P.S. Colorado is nice, but I left my heart in New Mexico.

The solitude that is Northern NM

Eagle Nest Lake

Continuing the vacation saga . . . we took the scenic route from Santa Fe up to Taos, Angelfire, Eagle Nest, and down to Cimarron en route to I-25. The drive was amazing. Not too crowded (except for Taos which was a traffic nightmare -- sorry, not impressed). Long stretches of beautiful secondary highway.

The Rio Grande just outside of Taos -- yeah, THAT Rio Grande!

Descending from Eagle Nest, we saw lots of ranches and pick-up trucks and people wearing cowboy hats. Stopped in the plains town of Cimarron for a snack. Had the coldest Mountain Dew ever (the only one of the trip -- I've cut back significantly in the last five years!) Gotta say it really hit the spot.

I love New Mexico. Did I say I love New Mexico?



Friday, October 14, 2016

Ghost Ranch . . . and my future town?

A few hours outside of Santa Fe is a small town called Abiquiu. People I respect told me I needed to go there to visit Ghost Ranch while I was in the area. Artist Georgia O'Keeffe lived on the ranch for three years and in the area for many more. Ghost Ranch is now an education and retreat center owned by the Presbyterian Church and you should check out their website because they've got a lot of cool stuff going on there.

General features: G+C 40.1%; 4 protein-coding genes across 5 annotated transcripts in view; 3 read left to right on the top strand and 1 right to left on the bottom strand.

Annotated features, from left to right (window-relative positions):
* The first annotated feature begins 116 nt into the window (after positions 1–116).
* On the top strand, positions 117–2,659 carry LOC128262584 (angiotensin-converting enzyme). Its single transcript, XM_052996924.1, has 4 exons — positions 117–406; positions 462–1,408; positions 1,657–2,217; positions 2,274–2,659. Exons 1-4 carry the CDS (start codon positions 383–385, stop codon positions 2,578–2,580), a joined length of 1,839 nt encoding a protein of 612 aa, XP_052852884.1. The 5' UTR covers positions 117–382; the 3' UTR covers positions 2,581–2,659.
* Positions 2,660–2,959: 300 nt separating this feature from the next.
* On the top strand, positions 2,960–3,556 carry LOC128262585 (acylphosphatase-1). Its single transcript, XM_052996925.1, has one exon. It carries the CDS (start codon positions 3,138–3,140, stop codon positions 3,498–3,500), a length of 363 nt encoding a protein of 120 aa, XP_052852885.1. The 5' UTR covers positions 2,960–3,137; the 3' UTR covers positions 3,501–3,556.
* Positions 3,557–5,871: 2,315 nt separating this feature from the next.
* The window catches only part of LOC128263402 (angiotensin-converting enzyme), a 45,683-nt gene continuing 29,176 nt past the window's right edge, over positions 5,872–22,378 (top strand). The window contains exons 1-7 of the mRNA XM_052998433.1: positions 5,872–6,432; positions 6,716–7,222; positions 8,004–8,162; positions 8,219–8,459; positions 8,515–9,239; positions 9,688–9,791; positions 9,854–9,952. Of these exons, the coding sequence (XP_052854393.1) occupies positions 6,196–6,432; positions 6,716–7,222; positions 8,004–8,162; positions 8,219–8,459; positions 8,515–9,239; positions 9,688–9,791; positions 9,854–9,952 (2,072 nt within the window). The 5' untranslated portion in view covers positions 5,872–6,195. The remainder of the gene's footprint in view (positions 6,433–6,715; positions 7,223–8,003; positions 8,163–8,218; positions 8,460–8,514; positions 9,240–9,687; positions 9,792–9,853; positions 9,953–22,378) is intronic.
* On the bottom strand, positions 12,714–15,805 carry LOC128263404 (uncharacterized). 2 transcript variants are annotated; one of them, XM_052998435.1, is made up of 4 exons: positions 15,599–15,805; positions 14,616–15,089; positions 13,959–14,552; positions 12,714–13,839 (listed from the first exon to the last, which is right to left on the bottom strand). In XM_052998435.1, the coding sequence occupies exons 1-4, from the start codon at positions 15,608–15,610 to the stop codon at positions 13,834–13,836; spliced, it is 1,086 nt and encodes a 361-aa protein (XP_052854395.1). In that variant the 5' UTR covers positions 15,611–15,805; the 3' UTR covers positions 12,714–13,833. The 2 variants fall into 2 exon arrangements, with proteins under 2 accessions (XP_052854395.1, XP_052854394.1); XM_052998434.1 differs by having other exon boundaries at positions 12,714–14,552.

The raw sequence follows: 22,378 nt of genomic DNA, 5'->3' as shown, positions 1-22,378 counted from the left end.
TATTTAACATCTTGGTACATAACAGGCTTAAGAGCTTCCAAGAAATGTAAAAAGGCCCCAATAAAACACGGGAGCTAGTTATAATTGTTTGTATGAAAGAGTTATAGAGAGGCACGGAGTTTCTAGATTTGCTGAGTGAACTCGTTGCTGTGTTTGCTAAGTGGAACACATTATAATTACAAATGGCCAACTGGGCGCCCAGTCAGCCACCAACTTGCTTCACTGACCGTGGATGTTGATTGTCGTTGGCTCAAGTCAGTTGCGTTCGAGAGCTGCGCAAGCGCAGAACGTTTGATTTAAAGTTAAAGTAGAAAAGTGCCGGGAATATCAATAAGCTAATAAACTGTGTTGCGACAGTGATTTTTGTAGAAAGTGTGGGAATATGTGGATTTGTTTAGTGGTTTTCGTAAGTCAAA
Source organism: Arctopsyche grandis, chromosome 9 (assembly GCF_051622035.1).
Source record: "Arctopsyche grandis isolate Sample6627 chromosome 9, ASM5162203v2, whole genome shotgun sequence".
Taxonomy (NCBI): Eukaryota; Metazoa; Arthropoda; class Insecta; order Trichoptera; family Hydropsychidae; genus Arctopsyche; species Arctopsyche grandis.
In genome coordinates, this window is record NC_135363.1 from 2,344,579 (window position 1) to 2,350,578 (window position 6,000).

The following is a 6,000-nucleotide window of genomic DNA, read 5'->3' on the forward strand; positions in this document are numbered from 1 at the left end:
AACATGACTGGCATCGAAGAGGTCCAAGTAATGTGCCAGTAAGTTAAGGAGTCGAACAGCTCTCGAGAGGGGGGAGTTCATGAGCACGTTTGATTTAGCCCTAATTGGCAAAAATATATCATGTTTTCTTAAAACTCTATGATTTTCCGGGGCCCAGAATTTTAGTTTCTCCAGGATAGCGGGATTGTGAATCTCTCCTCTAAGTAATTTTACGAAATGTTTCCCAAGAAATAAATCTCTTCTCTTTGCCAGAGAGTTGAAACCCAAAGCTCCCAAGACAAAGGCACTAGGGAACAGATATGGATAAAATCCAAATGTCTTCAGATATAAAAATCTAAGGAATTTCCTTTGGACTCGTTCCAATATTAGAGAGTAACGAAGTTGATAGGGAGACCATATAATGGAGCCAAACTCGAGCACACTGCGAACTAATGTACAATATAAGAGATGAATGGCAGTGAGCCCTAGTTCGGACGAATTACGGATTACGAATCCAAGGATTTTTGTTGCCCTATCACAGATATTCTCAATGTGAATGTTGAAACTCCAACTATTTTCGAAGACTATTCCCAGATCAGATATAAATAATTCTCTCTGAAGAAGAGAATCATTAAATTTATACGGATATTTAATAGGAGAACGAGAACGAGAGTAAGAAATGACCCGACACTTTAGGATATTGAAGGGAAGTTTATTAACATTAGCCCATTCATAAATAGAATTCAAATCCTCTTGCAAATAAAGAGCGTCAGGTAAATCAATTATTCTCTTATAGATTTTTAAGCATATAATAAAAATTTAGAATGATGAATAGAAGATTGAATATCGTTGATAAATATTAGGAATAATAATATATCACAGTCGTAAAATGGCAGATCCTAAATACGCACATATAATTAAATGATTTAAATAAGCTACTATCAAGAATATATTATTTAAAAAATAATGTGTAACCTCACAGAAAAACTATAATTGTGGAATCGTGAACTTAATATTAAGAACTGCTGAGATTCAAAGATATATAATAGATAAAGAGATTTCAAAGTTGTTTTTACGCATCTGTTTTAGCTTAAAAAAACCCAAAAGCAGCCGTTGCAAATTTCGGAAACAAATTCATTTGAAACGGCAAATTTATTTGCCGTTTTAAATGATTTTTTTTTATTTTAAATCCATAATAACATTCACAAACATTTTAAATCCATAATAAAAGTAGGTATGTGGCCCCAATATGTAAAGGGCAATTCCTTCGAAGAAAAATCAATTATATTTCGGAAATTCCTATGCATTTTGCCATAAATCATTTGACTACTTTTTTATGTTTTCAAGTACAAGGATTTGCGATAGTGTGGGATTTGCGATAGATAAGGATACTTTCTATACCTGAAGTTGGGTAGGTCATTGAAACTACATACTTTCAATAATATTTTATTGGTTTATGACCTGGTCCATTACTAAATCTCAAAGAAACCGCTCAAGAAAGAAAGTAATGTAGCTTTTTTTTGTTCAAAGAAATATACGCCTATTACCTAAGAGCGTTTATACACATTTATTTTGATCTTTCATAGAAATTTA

A cottage at the Ghost Ranch looking all New Mexico.
Dirt Road looking from Ghost Ranch to Pedernal, Georgia O'Keeffe's mountain.
Now, one of the reasons I came out to these parts is because I'm in the (very) early stages of looking for a place to retire. New Mexico -- specifically the Santa Fe area -- has made my short list. I fell in love with Santa Fe on Day 1, but then the unexpected happened . . .

I fell in love with a small town that wasn't on my radar. At all.

Awesome view along the Santa Fe - Los Alamos route.
I am now officially in love with Los Alamos, New Mexico, population approximately 15,000, home of the Los Alamos Research Laboratories and my friend T, who recently moved back there with her family after living East for several years.

Los Alamos has trees. And extremely clean air. And a high percentage of PhDs. And beautiful homes, such as these:

I want so badly to live there. In an adobe home. Like one of these.

And Los Alamos (which means "the Cottonwoods" - as in trees) was recently named one of the best small towns in America with its smart citizens and high quality of life. There are way more than 8 Reasons to Move to Los Alamos if you ask me.